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Top 10 Facts About Poverty in Kosovo
The Kosovo War in the late 1990’s destroyed much of country’s agricultural sector and infrastructure, and a large portion of the working population was crippled by war consequences. Currently, Kosovo’s total population is about two million. The scars of the war can still be seen in its high poverty rate and human development index (HDI) score compared to its neighbors. Here is the list of the top 10 facts about poverty in Kosovo.

  1. Kosovo’s GDP per capita or Gross Domestic Product (the number that gives an estimation of individual-based economic health) tripled from 2000 to 2017 and is currently at $3,902. However, Kosovo is still the third-poorest country in Europe.
  2. In 2015, approximately 17 percent of the population was living below the poverty line of $2.11 a day, and about five percent of the population was living below the extreme poverty line of $1.51 a day.
  3. UNICEF, based on 2006-2007 data, found that families in Kosovo with children were less likely to be poor than families without children. However, this research also concluded that children aged 0-19 were more likely to be at risk of poverty than the general population.
  4. Kosovo is rich in lignite (a type of coal) and many other natural resources, but the population’s energy needs exceed the production of the country’s two power plants. Less than 0.8 kW (kilowatts) is generated per person, which is under half of that in Slovenia and under a quarter of that in Austria.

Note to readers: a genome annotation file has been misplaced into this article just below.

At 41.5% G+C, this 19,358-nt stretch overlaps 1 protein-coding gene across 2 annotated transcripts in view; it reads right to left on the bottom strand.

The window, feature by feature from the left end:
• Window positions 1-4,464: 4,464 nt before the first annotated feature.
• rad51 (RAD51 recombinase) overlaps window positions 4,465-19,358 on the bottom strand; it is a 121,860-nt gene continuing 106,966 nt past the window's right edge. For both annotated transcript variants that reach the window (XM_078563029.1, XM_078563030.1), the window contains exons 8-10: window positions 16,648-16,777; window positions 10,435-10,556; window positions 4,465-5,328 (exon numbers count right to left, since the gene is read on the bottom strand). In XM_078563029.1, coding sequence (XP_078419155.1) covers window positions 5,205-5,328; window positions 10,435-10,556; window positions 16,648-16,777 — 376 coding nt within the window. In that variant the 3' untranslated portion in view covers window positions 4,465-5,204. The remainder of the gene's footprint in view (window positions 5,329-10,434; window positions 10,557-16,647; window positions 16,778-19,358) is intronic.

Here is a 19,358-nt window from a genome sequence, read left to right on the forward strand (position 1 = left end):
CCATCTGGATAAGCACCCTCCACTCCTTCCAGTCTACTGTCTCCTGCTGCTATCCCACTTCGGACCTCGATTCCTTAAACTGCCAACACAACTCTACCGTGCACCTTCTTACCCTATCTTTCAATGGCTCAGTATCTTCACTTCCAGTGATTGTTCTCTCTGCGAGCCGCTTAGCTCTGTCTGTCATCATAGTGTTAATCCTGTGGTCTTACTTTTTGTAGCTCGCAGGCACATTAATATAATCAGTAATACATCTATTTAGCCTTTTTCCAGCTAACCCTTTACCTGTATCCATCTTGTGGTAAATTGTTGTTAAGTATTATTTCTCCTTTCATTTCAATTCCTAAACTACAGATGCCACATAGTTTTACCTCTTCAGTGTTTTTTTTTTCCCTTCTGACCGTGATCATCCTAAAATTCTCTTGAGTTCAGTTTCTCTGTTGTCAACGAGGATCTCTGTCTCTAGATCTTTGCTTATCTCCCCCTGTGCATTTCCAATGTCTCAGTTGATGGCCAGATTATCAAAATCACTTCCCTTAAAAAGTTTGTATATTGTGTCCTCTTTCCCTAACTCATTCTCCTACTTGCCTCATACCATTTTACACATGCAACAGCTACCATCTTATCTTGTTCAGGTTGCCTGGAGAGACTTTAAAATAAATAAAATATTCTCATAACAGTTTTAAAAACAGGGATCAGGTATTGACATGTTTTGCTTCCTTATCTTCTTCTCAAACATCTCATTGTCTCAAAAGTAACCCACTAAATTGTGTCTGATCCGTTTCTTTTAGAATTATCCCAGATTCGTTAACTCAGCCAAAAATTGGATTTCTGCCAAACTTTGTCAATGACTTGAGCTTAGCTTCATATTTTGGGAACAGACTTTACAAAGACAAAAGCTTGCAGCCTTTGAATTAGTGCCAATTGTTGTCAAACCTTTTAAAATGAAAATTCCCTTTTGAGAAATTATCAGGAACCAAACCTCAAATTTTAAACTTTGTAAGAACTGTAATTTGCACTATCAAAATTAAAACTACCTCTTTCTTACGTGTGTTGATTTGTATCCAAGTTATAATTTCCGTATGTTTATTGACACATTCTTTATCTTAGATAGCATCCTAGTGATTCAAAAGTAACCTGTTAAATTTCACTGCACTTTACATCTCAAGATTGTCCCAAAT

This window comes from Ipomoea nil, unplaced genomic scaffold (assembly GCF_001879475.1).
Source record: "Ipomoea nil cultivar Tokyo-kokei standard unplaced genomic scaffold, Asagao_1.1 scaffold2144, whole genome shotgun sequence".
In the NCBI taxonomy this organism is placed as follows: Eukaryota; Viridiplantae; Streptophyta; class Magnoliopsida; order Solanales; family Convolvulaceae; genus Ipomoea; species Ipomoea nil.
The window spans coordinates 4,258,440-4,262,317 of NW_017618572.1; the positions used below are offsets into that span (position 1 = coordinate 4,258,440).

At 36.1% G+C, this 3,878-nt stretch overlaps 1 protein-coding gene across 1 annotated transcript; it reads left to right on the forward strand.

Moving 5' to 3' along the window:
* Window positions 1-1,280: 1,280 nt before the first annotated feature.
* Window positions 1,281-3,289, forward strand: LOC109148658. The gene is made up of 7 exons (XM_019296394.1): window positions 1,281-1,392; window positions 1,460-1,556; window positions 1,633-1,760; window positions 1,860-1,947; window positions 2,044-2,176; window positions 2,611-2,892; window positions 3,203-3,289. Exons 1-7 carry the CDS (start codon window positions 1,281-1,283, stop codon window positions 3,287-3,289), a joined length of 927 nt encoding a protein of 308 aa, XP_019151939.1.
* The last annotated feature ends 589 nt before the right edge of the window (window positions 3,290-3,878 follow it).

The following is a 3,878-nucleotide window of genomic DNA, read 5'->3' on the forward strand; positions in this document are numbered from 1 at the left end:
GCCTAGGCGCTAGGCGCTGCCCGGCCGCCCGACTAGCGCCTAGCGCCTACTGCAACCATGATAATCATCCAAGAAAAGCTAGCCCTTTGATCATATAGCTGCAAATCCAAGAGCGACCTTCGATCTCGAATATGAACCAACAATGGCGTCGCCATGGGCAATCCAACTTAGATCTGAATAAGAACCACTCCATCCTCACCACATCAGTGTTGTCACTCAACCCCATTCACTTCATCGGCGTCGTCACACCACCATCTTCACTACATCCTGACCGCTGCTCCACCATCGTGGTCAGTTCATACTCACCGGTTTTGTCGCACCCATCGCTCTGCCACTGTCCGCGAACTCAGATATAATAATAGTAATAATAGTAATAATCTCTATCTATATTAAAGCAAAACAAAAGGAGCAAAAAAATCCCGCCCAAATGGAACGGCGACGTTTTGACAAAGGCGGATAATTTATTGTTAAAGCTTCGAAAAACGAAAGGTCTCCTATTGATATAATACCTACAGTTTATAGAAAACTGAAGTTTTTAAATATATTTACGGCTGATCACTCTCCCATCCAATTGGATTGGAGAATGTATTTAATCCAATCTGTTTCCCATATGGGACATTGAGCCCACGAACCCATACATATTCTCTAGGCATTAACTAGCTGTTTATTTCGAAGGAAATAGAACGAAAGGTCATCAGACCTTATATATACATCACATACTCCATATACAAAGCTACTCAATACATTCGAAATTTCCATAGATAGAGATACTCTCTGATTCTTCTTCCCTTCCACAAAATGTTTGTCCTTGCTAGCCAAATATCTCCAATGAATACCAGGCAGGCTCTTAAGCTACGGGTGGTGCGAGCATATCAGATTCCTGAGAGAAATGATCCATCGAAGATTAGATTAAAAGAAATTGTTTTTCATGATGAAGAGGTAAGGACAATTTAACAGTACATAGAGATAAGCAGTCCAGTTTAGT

5. From December 2014 to February 2015, the number of migrants seeking asylum from Kosovo to the EU had grown by 40 percent.
  6. Economic growth in Kosovo is projected at between two to four percent for the period from 2018 to 2020. It has held a steady rate of growth since the 2008 global recession.
  7. Nearly two decades after the Kosovo War, ethnic tensions began to ramp up again. Local politicians are taking advantage of fear from potential conflicts and are using nationalist slogans for their political campaigns.
  8. Foreign aid and remittances from countries such as the United States, France, and others reached more than 700 million dollars in 2017, reducing poverty and trade deficits in Kosovo, according to the country’s Central Bank.
  9. Self-employment is widely recognized as one of the solutions to poverty in Kosovo, but conducted surveys show that the low investment capital and limited access to loans keep most of the people away from starting a business.
  10. Kosovo’s transportation infrastructure is very weak, with undeveloped networks of railways and motorways. It lags behind the EU average as well as other Balkan states, such as Macedonia and Albania.

Silver lining

Despite many domestic challenges Kosovo faces regarding the economy and its infrastructure, the country is back on track in economic growth and self-sustainability. Country’s quality of life has steadily improved, while poverty has decreased over the last two decades and this can be attributed to international aid and domestic policy reform.